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PROBLEM XV. In any given Triangle, as ABD, to describe a Circle that fall

touch all its Sides. (4. 6. 4.) Bifect any two Angles of the Tri

Р angle, as A and B, and where the bifecting Lines meet (as at C) will be the Center of the Circle required ; -and its Radius will be the nearest Distance to the Sides of the

SD Triangle.

To describe a Circle about any given Triangle. (5. 1. 4.)
This Problem is perform’d in all respects like the Ninth, viz.
·by bisecting any Two Sides of the given Triangle ; the Point,
where those bisecting Lines meet, will be the Center of the Circle

To describe a Square about any given Circle. (7.6.4.)
Draw two Diameters in the given

Circle (as D A and EB) crossing at
Right Angles in the Center C; and,
with the Circle's Radius C A, describe
from the extream Points of those Dia-

A meters, viz. A, B, D, E, cross Arches, as at F, G, H, K; then join those Points where the Arches cross with Right Lines, and they will form the H

Square required.

In any given Circle, to describe the largesi Square it can

contain(6. 6. 4.)
Having drawn the Diameters, as D A and E B, bisecting each
other at Right-angles in the Center C, (as in the last Scheme) ;
then join the Points A, B, D, and E, with Right lines, viz.
A B, B D, DE, E A, and they will be sides of the Square re-


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Upon any given Right-line, as AB, to describe a regular Pentagon,

or Five-sided Polygon.
Make the given Line Radius, and upon each End of it de-
scribe a Circle ; and through those

Points where the Circles cross each
other (as at G x) draw the Right-
line Gex: Upon the Point G with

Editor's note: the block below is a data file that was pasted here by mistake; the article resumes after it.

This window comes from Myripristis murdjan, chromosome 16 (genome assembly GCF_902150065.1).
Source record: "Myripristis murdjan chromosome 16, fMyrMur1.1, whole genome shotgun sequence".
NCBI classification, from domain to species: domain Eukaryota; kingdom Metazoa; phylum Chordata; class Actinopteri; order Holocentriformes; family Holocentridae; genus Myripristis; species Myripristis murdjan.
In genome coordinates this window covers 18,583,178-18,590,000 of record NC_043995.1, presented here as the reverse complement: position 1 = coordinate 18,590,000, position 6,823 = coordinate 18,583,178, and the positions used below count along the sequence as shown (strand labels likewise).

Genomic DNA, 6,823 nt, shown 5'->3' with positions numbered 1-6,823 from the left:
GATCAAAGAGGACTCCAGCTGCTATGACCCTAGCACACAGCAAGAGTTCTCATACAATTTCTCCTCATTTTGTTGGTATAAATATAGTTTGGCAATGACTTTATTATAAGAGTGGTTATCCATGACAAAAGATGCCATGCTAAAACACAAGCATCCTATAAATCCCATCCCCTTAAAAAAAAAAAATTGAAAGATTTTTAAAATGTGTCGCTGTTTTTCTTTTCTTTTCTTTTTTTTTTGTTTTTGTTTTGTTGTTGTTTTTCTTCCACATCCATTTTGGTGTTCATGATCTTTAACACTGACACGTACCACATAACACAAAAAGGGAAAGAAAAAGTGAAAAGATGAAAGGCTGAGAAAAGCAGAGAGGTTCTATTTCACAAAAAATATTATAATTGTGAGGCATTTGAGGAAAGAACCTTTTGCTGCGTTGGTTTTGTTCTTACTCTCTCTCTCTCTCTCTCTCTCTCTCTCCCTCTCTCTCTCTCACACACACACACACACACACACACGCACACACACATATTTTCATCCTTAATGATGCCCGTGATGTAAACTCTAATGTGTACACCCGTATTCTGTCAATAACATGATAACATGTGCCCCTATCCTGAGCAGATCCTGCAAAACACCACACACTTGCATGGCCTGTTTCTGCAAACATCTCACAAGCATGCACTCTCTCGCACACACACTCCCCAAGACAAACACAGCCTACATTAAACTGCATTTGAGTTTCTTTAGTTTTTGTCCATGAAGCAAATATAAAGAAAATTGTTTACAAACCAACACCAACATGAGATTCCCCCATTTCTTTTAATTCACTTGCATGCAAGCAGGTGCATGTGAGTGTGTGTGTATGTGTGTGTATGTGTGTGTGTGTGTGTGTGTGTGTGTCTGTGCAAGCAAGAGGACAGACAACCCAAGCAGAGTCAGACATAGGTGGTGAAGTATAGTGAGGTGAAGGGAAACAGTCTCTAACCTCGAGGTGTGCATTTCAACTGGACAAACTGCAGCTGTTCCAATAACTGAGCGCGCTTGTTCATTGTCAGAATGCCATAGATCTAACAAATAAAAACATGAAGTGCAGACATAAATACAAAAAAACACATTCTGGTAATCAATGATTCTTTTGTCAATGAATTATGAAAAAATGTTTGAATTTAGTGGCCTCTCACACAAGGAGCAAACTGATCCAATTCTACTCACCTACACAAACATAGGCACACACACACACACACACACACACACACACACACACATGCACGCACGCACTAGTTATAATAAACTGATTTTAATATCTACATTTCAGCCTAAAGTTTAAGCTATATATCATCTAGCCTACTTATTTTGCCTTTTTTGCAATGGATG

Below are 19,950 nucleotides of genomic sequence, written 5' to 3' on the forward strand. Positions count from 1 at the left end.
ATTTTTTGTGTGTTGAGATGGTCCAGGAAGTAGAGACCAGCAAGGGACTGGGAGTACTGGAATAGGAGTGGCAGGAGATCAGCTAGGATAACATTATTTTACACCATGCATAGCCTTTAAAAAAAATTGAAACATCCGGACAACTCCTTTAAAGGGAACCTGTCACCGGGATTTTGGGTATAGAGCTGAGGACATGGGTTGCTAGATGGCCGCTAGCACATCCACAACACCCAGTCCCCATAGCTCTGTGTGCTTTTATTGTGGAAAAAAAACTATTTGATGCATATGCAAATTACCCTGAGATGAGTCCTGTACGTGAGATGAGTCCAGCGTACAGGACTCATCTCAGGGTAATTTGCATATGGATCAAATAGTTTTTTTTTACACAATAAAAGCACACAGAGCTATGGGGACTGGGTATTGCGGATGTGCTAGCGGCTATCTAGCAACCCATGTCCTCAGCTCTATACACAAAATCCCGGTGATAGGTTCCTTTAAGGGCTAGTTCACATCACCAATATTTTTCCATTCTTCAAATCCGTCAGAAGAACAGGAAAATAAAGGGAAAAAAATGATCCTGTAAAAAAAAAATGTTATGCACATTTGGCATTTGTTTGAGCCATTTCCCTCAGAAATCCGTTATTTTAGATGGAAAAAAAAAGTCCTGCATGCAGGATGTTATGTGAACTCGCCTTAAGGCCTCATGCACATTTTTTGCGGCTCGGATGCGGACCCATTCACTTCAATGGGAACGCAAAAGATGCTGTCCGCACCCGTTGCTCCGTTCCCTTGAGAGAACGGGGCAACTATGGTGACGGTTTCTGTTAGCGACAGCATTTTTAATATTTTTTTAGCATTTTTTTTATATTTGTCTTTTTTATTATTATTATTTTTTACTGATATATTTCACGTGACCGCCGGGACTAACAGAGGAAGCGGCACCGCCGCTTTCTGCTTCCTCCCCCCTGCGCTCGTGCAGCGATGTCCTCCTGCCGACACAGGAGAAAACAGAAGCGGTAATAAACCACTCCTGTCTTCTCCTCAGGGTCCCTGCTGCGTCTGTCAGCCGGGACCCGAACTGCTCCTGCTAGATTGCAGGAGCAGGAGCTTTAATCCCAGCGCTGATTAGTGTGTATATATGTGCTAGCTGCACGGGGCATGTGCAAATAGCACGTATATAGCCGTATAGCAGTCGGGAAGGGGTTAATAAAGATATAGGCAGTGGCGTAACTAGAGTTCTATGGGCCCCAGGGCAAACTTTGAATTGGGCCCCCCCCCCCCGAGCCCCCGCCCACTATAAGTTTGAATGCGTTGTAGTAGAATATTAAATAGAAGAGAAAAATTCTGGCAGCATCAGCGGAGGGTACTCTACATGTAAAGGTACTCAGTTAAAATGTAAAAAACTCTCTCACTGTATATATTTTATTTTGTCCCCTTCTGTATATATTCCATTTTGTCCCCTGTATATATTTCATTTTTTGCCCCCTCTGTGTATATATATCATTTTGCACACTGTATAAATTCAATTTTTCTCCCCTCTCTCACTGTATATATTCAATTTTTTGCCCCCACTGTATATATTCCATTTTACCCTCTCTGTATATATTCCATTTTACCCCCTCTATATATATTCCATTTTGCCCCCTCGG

the same Radius describe the Arch
HAB D, and laying a Ruler up-
on the Points D, e, mark where
it crosses the other Circle, as at F.
Again, lay the Ruler upon the Points
H, e, and mark where it crosses the

H н

D other Circle, as at C: Then from the Points F and C (with the same Radius as before) describe cross Arches, as at K : Join the Points AF, FK, KC, and CB, with Right-lines, and they will form the Pentagon required, viz. AF-FK - KC=CBAB; and the Angles at A, B, C, K, F will be equal.


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In any given Circle, to describe a regular Pentagon.

(1.1.4. & 1o. e. 3.) Or, in general Terms, to describe any regular Polygon in a


Draw the Circle's Diameter DA, and divide it into as many equal Parts as the proposed Polygon bath

Sides ; then make the whole Diameter
a Radius, and describe the two Arches
CA and CD. If a Right-line be drawn
from the Point C, through the Second
of those equal Parts in the Diameter, as
at 2, it will assign a Point in the oppo-


A fite Semicircle's Periphery, as at B. Join

3 4
DB with a Right-line, and it will be
the side of the Pentagon required.

Q4 2


These Twenty Problems are sufficient to exercise the young Practitioner, and bring his Hand to the right Management of a Ruler and Compasses, wherein I would advise him to be very ready and exact.

As to the Reason why such Lines must be so drawn as directed at each Problem, that, I presume, will fully and clearly appear from the following Theorems ; and therefore I have (for Brevity's Sake) omitted giving any Demonstrations of them in this Chapter, defiring the Learner to be satisfied with the bare Knowledge of doing them only, until he hath fully considered the Contents of the next Chapter; and then I doubt not but all will appear very plain and easy.


A Collection of most - useful Theorems in plain Geometry

Demontrated. Note, In order to shorten several of the following Demonstrations,

it will be necesary to premise, that 1. THE Periphery (or Circumference) of every Circle (whe

ther great or small) is suppos’d to be divided into 360 equal Parts, called Degrees; and every one of those Degrees are divided into 60 equal Parts, call’d Minutes, &c.

2. All Angles are measured by the Arch of a Circle describ'd upon the Angular Point (See Defin. 9. Page 287.) and are esteěm'd greater or less, according to the Number of Degrees contain's in chat Arch.